Recent Articles By Dave Hamilton [RSS]
I'm quite happy to welcome Smile back as this week's TMO sponsor. And I'm quite happy that they again asked me to talk about PDFpen because this is something I use on every Mac I have, and I use it almost every day for one purpose or another. Read on for a few examples of how I use PDFpen every day.
I've long been a fan of the concept of a Network-attached Storage (NAS) drive, that being a device which attaches to your network and provides both storage and network-centric services beyond just simple file sharing. I've tried nearly everything out there, and it wasn't until I used the Synology DiskStation units that I finally felt someone got it right. Yes, they're "network attached storage" units, but they also easily provide additional services like an iTunes server, the ability to stream audio/video to dedicated iOS apps (even across the Internet), their own private cloud called Cloud Station (i.e. your own Dropbox), and more. In fact, third parties have created (unsupported) packages you can install to let your DiskStation become a Minecraft Server, a CrashPlan client and server, and much, much more. It's too cool, and I highly recommend these to everyone looking to add functionality to their existing network.
Yesterday Synology added the DS1513+ to their line-up of DiskStation NAS units, and the DS1513+ has a few things that prosumers will find attractive. First is the 2GB of RAM that is (finally!) user-upgradable (to 4GB) – this makes running lots of packages feasible. It's also got a dual core processors, necessary for doing on-the-fly video transcoding, and more. The DS1513+ also has 4 Gigabit Ethernet ports (admittedly overkill for us home users), and the ability to expand beyond the five drive bays included. Cool Stuff Found, indeed!
Reader John has a hard disk gone bad and needs to recover some files off it before he moves on to a newer, more reliable disk. With that, though, he's having trouble deciding which data recovery software to use, in part because there are no good reviews of any options out there.
Ever have your Mac tell you that your startup disk is so full that you can't run any more applications or really do anything? That happened to Sarah, and we help guide her through diagnosing and solving this problem... and we might even learn some troubleshooting tricks along the way!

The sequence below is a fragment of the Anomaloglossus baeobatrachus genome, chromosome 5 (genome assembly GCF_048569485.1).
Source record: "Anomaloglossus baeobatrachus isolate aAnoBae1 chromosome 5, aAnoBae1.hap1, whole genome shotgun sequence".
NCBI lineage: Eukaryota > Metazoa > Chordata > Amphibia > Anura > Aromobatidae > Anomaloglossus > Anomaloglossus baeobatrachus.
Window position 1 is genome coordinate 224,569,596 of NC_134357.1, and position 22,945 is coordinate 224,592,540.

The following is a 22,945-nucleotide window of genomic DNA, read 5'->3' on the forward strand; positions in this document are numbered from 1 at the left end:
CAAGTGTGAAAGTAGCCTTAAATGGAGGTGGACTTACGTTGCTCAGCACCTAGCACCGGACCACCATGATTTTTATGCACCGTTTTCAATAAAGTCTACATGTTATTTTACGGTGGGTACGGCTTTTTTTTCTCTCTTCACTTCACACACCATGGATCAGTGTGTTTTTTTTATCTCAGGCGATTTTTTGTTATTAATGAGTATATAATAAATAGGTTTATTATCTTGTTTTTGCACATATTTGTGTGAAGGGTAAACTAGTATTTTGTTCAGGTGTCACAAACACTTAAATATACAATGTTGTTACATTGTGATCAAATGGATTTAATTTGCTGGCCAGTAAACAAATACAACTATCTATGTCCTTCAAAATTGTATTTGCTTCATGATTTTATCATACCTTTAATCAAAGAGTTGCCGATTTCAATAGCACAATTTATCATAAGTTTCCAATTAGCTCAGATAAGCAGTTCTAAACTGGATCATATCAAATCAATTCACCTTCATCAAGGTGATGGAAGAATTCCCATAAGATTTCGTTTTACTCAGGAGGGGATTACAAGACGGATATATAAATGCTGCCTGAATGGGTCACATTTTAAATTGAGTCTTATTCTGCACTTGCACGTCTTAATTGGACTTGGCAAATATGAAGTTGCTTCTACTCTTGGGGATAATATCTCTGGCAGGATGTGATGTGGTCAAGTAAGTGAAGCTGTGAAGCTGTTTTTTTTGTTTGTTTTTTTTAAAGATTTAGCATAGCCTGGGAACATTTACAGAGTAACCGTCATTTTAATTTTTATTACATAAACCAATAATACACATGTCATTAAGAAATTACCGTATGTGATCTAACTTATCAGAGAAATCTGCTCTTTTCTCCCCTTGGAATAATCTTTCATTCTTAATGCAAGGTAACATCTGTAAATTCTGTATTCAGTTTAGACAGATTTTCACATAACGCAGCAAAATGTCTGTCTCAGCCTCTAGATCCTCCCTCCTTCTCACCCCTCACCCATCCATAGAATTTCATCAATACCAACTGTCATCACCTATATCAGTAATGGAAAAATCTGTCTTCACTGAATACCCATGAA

Evomail, an iPad-only email client that aims to truly "re-invent email," was released today. I've been testing the release candidate they submitted to Apple, and from what I've seen it's a respectable first volley of a product whose path will be, in the words of its founders, "a marathon and not a sprint." Part of the reinvention is UI-related, and part is functionality, specifically allowing full-time push notifications from a 3rd party client. This reinvention, however, comes at a cost: you need to provide Evomail access to your email account so their servers can log in to check for mail and deliver these push notifications.
Once again I'd like to thank Smile for sponsoring us here at TMO, and this week I get to tell you about PDFPenPro 6. You've likely previously read my stuff about PDFPen, and PDFPenPro builds on that with a few key features, including document permission settings and a new automatic form field creation tool.
Ever have a bunch of files you want to rename? Maybe you received a group of documents from your Windows-using friend that have some wonky text in them, or maybe you want to serialize and date some pictures? Automator, built right into your Mac, makes this so easy you'll scratch your head twice; once for not having done this with Automator in the past, and a second time if you've never used Automator before because you'll see how easy and powerful it is.
You like using Handbrake but loathe the UI when you have a folder of videos to convert? Now you're in luck. HandBrakeBatch, built to use Handbrake in the background and do exactly that, has been around since June of 2011 (near as we can tell), but was most recently updated just this past February (of 2013, that is), and worked very well in our tests. It requires that you have Handbrake installed, and will use any presets you have in Handbrake, including those you've custom-defined. Next time you need to batch convert a folder full of movies (and they don't really all need to be in the same folder, either), fire up HandBrakeBatch and let it get to work.
It is with great pleasure that I announce this week's returning sponsor, Crashplan. We all know we're supposed to back up, and we even have some easy ways to do that locally now thanks to Apple building Time Machine into the OS. And that's good, but what happens if your Time Machine disk gets corrupted or, worse, what happens if it's stolen or damaged at the same time as your main Mac? CrashPlan can help.
For years the best option for Mac-using TiVo owners to get content off of our TiVos and to our iDevices was iTiVo. But iTiVo, built largely in AppleScript Studio, has always had a buggy user interface, and with Mountain Lion it originally required some Terminal fu to get it to work at all. Building on the work done for iTiVo (and even reading your preferences from iTiVo), cTiVo picks up and takes the whole project into Objective C, making it a faster, cleaner app than its predecessor. And as with iTiVo, cTiVo is 100% freely available and open source.